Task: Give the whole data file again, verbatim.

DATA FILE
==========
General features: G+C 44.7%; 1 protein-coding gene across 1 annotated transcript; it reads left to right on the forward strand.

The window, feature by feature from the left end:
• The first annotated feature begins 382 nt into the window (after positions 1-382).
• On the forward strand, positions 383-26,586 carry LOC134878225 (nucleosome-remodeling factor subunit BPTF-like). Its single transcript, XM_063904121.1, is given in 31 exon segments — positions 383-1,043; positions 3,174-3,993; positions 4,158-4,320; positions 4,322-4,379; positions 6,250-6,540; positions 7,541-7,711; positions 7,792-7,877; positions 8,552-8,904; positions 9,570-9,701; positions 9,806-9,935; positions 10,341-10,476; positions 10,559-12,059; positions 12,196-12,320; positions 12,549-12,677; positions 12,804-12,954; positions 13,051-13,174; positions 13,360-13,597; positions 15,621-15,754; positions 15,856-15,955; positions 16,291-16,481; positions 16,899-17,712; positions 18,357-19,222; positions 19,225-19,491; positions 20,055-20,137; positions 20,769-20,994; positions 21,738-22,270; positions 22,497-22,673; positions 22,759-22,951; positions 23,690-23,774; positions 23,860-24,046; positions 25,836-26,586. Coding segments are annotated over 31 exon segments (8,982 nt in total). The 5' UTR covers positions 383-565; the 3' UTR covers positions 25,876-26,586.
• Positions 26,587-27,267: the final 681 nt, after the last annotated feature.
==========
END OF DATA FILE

General features: G+C 44.7%; 1 protein-coding gene across 1 annotated transcript; it reads left to right on the forward strand.

The window, feature by feature from the left end:
• The first annotated feature begins 382 nt into the window (after positions 1-382).
• On the forward strand, positions 383-26,586 carry LOC134878225 (nucleosome-remodeling factor subunit BPTF-like). Its single transcript, XM_063904121.1, is given in 31 exon segments — positions 383-1,043; positions 3,174-3,993; positions 4,158-4,320; positions 4,322-4,379; positions 6,250-6,540; positions 7,541-7,711; positions 7,792-7,877; positions 8,552-8,904; positions 9,570-9,701; positions 9,806-9,935; positions 10,341-10,476; positions 10,559-12,059; positions 12,196-12,320; positions 12,549-12,677; positions 12,804-12,954; positions 13,051-13,174; positions 13,360-13,597; positions 15,621-15,754; positions 15,856-15,955; positions 16,291-16,481; positions 16,899-17,712; positions 18,357-19,222; positions 19,225-19,491; positions 20,055-20,137; positions 20,769-20,994; positions 21,738-22,270; positions 22,497-22,673; positions 22,759-22,951; positions 23,690-23,774; positions 23,860-24,046; positions 25,836-26,586. Coding segments are annotated over 31 exon segments (8,982 nt in total). The 5' UTR covers positions 383-565; the 3' UTR covers positions 25,876-26,586.
• Positions 26,587-27,267: the final 681 nt, after the last annotated feature.